When I posted the first in this recent sequence of egg-related blog entries (for first poultry-related post click here, for the second post in the series click here) Elliott, a reader from Alton in Hampshire, reported that when he read my article, one item on the automatically generated list of possibly related posts had to do with hen nights—the female equivalent of stag nights. The algorithm WordPress uses to find related blog entries wasn’t sophisticated enough to know that when I talked about (ahem) laying hens, I wasn’t speaking of people.
This is nothing new. Amazon once suggested that since I’d been looking at the listing for Flann O’Brien’s classic metafictional novel At Swim-Two-Birds, I might want to buy a swimsuit (UK: bathing costume). But having hen night come up as a related topic makes a nice lead-in to a subject I’d been meaning to take up for a while now.
Over here, a groom may have a stag night or stag do before the wedding and a bride may have a hen night or hen party, though these days a hen party is usually more of a hen pub-crawl. It’s common to see hen parties in restaurants, clubs, or pubs, groups of young women wearing identical costumes or at least identical T-shirts, and generally drinking a lot—and I mean a lot. It’s not unusual for the bride to wear an L-plate on a string around her neck; that’s the blocky red L on a white square that the law requires drivers with learner’s permits (UK: provisional licenses) to display on cars they drive until they pass their driving tests. And there’s always some kind of headgear: veils of one kind or another, or deelyboppers—those headbands with wiggly antennae on top. And what antennae they are (see illustrations). Hen parties here generally seem to involve a lot of drinking and a lot of raunchy references to sex.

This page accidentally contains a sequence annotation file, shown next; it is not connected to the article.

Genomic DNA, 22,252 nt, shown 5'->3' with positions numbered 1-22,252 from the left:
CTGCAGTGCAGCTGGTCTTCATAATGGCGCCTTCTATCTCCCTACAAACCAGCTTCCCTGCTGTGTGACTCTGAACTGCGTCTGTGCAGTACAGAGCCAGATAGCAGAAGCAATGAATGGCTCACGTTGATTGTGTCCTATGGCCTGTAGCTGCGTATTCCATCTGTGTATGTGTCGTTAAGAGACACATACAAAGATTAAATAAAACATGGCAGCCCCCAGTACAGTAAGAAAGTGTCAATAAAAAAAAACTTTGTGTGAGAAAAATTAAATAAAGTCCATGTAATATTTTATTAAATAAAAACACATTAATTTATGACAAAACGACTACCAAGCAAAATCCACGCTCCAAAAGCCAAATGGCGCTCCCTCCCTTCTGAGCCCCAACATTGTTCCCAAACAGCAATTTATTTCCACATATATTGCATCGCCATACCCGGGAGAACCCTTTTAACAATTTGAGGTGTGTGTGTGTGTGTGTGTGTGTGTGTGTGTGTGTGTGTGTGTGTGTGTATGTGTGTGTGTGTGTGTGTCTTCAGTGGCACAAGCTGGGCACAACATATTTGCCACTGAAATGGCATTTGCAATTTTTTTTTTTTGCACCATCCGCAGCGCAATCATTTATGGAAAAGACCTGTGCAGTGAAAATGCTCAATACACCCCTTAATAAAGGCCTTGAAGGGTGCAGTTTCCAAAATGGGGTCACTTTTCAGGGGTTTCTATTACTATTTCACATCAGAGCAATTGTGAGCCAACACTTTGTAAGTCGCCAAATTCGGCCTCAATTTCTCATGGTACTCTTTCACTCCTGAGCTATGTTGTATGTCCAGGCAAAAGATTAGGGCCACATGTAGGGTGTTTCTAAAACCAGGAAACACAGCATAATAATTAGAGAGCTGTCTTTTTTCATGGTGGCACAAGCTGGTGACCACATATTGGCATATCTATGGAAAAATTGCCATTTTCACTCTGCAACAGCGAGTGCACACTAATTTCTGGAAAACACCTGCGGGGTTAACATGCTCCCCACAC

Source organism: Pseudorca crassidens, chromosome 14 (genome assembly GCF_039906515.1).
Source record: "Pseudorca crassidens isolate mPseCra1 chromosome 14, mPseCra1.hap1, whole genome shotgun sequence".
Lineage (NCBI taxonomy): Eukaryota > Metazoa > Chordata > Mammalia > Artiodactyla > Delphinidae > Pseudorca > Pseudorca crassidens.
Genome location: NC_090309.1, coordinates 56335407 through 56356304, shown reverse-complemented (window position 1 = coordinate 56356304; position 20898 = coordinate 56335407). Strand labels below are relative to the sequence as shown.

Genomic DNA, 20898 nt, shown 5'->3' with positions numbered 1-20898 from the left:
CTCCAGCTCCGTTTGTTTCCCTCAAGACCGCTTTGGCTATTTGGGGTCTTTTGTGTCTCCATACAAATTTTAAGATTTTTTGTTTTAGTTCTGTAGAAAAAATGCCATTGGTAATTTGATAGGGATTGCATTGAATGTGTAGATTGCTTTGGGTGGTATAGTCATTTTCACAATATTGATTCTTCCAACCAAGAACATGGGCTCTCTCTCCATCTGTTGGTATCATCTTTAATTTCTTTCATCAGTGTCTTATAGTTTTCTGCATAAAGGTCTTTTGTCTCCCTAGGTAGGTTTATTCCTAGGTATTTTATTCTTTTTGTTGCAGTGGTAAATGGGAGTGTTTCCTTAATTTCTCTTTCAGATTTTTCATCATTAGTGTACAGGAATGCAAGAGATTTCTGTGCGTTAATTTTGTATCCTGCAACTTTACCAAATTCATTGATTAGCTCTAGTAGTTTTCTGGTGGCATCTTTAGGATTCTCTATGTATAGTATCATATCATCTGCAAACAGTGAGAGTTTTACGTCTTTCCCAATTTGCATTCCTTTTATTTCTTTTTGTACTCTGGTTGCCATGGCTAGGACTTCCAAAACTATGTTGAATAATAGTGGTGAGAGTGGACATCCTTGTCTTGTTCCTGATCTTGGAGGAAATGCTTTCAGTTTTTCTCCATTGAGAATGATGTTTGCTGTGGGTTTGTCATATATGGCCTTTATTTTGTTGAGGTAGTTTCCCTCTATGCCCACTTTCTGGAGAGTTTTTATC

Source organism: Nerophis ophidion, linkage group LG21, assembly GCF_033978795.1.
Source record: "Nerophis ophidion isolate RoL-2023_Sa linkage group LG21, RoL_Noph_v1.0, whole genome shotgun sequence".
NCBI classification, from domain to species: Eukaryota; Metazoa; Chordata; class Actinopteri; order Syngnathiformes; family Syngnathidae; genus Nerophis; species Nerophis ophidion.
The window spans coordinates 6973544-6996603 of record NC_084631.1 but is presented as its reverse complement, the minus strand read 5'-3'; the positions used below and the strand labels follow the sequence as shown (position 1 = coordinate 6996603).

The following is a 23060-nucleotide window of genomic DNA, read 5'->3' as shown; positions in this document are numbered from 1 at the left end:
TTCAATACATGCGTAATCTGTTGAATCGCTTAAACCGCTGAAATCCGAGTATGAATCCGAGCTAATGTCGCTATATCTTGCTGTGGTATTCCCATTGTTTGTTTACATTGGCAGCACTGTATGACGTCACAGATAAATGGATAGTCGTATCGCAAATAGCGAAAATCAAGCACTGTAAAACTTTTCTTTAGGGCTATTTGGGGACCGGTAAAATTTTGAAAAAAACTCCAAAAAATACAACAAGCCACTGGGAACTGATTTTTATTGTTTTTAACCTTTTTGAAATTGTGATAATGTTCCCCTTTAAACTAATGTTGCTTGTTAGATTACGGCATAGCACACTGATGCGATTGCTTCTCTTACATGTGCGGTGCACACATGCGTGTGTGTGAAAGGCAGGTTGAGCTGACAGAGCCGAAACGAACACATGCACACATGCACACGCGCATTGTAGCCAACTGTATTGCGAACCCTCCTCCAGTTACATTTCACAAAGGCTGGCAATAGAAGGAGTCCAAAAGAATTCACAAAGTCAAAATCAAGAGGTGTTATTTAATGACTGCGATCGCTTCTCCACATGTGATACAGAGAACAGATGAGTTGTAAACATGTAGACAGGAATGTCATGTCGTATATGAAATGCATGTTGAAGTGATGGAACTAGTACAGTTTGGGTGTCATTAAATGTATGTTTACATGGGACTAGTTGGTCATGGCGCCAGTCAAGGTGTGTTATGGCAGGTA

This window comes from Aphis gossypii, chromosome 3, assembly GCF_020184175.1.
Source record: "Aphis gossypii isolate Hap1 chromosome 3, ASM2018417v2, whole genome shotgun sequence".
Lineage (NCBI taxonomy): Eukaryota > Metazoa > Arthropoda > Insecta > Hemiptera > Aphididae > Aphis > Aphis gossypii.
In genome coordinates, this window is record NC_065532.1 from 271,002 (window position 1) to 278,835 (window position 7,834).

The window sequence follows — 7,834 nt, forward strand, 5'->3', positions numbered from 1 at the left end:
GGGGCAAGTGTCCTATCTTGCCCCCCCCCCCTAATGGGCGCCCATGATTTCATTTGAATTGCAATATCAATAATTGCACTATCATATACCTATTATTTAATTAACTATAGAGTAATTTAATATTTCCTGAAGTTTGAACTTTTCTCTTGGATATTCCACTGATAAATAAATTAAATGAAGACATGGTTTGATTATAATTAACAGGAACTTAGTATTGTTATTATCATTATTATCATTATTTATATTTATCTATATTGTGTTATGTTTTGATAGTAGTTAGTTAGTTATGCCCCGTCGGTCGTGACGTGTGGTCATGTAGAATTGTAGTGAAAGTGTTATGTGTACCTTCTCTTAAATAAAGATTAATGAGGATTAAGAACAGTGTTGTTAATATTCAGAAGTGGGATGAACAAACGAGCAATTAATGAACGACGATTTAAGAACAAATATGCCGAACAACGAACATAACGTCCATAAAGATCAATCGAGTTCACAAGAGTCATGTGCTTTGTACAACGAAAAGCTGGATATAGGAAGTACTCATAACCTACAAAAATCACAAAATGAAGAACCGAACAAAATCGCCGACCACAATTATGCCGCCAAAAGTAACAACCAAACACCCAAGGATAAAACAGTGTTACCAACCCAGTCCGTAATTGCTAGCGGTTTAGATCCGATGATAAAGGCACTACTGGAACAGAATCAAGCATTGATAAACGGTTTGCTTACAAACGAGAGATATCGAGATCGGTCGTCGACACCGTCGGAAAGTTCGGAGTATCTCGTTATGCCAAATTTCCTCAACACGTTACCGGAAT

When I got married in the US, I had heard of bachelorette parties, but only knew of one bride who’d actually had one. Most women had bridal showers (for UK readers, these are parties at which the bride-to-be is ‘showered’ with gifts to furnish her new home), tasteful afternoon affairs with cake and some silly games, nothing un-ladylike, nothing much that could by any stretch of the imagination be seen as racy. When I organized a shower 15 years ago, a saleslady at a California party store offered me a book of games appropriate, or so the publisher thought, for bridal showers. They might have suited women in 1940s, but not in the 1990s: there was a game about labeling the cuts of meat on a cow, with a space to write in your groom’s favorite steaks and beef dishes, and a relay race with brooms that involved sweeping up and down the room. I didn’t buy the book.
That vision of the life a newly married women could look forward to is, thank goodness, out of date, but it gives you the idea: US bridal showers are generally tame. British hen parties are anything but.